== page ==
Americans still listen to an average of 3.2 hours of commercial radio a day, and more than three-quarters of the population listens every day. But radio's reliance on research prevents stations from providing the variety they tell pollsters they crave. Because advertisers want to reach a defined demographic group -- say, women ages 25 to 34 -- stations have no qualms about alienating people who fall outside their target audience. In the heyday of Top-40 AM radio, a station's success was measured by the raw size of its audience; by just playing the hits, no matter the genre, a station could win 20, 30, even 50 percent of the local audience. Today, by using research to identify the songs that appeal especially to those 25-to-34-year-old women, a station on a much more crowded radio dial can trumpet its success with a 4 percent slice of the audience. That puts all the more pressure on stations to identify the right songs necessary to deliver the right slice of listeners.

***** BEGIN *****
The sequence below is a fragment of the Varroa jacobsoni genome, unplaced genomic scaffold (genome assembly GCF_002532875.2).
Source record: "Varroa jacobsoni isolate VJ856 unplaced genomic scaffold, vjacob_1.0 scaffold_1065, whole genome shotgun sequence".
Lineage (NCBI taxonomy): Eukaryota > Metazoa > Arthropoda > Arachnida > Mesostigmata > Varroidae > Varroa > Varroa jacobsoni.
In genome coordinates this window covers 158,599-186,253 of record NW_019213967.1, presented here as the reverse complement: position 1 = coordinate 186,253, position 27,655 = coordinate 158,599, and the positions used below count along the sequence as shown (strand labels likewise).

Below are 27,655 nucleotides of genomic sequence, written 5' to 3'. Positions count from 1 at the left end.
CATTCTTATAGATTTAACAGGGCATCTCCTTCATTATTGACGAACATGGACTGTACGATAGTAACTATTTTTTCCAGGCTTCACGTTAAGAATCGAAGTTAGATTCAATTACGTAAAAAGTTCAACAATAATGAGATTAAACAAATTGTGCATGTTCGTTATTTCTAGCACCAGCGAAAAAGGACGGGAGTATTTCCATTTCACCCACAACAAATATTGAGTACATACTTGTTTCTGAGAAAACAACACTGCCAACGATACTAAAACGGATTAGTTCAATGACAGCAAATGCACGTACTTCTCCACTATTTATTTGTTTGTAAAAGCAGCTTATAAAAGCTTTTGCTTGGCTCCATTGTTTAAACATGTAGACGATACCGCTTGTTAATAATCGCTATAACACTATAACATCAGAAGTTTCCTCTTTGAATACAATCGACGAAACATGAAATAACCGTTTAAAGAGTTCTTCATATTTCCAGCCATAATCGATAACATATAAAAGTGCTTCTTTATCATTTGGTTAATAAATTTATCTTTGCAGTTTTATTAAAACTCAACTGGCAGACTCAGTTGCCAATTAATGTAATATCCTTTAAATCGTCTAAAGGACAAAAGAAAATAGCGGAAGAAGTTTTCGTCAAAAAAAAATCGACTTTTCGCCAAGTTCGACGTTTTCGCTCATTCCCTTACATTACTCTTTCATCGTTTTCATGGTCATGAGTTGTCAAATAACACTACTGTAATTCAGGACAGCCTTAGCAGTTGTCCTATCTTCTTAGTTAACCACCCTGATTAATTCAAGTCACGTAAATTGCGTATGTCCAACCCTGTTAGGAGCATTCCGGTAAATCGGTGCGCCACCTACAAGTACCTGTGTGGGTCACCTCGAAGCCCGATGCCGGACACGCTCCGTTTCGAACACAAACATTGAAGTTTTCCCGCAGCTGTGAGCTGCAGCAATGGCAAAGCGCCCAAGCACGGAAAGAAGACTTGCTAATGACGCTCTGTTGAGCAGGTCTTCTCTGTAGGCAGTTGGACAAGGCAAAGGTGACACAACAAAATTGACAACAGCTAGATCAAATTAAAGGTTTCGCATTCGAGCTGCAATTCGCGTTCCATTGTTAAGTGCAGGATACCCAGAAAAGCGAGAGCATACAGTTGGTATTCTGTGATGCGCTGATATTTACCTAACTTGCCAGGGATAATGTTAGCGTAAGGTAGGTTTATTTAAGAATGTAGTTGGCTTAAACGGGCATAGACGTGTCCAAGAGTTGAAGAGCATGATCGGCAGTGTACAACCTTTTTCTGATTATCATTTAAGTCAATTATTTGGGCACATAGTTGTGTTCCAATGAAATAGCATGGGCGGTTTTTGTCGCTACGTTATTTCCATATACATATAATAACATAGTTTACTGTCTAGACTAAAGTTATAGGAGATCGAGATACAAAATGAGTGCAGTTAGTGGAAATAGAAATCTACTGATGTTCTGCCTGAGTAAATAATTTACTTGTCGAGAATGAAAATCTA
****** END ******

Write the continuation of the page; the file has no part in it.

THE SCIENCE OF CHOOSING MUSIC CAME DOWN TO THIS -- five colored lines rising and falling on a computer monitor. "Just watch," Allan told me as the music survey at the Holiday Inn began. "You'll see the [expletive] that rises to the top is the same as ever." The test starts out with a few control questions, just to make sure that the station has recruited the right people to this room. A few seconds of rap, and the lines plummet to the bottom of the screen. Then Rod Stewart's "Young Turks" ("Young hearts, be free tonight") and the lines shoot back up again. A snippet of hard rock floors the lines again, and they soar on the Beatles' "Love Me Do." Okay, we're in the right place.